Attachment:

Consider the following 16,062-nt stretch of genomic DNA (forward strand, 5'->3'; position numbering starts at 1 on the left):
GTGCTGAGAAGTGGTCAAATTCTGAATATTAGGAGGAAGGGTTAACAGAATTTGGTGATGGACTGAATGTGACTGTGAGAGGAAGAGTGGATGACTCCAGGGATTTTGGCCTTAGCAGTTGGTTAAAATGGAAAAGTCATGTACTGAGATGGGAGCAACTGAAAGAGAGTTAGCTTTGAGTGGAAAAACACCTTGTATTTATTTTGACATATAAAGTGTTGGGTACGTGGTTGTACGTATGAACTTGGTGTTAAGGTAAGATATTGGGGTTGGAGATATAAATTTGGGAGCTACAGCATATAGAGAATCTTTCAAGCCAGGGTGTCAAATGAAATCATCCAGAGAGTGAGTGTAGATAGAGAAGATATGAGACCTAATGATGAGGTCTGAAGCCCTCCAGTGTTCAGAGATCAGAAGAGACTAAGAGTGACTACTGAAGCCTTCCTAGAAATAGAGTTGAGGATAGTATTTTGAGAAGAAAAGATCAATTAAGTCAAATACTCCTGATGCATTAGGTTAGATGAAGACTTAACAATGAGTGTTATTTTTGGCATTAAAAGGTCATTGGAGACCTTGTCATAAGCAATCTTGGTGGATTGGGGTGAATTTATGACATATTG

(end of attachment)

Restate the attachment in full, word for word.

Consider the following 16,062-nt stretch of genomic DNA (forward strand, 5'->3'; position numbering starts at 1 on the left):
GTGCTGAGAAGTGGTCAAATTCTGAATATTAGGAGGAAGGGTTAACAGAATTTGGTGATGGACTGAATGTGACTGTGAGAGGAAGAGTGGATGACTCCAGGGATTTTGGCCTTAGCAGTTGGTTAAAATGGAAAAGTCATGTACTGAGATGGGAGCAACTGAAAGAGAGTTAGCTTTGAGTGGAAAAACACCTTGTATTTATTTTGACATATAAAGTGTTGGGTACGTGGTTGTACGTATGAACTTGGTGTTAAGGTAAGATATTGGGGTTGGAGATATAAATTTGGGAGCTACAGCATATAGAGAATCTTTCAAGCCAGGGTGTCAAATGAAATCATCCAGAGAGTGAGTGTAGATAGAGAAGATATGAGACCTAATGATGAGGTCTGAAGCCCTCCAGTGTTCAGAGATCAGAAGAGACTAAGAGTGACTACTGAAGCCTTCCTAGAAATAGAGTTGAGGATAGTATTTTGAGAAGAAAAGATCAATTAAGTCAAATACTCCTGATGCATTAGGTTAGATGAAGACTTAACAATGAGTGTTATTTTTGGCATTAAAAGGTCATTGGAGACCTTGTCATAAGCAATCTTGGTGGATTGGGGTGAATTTATGACATATTG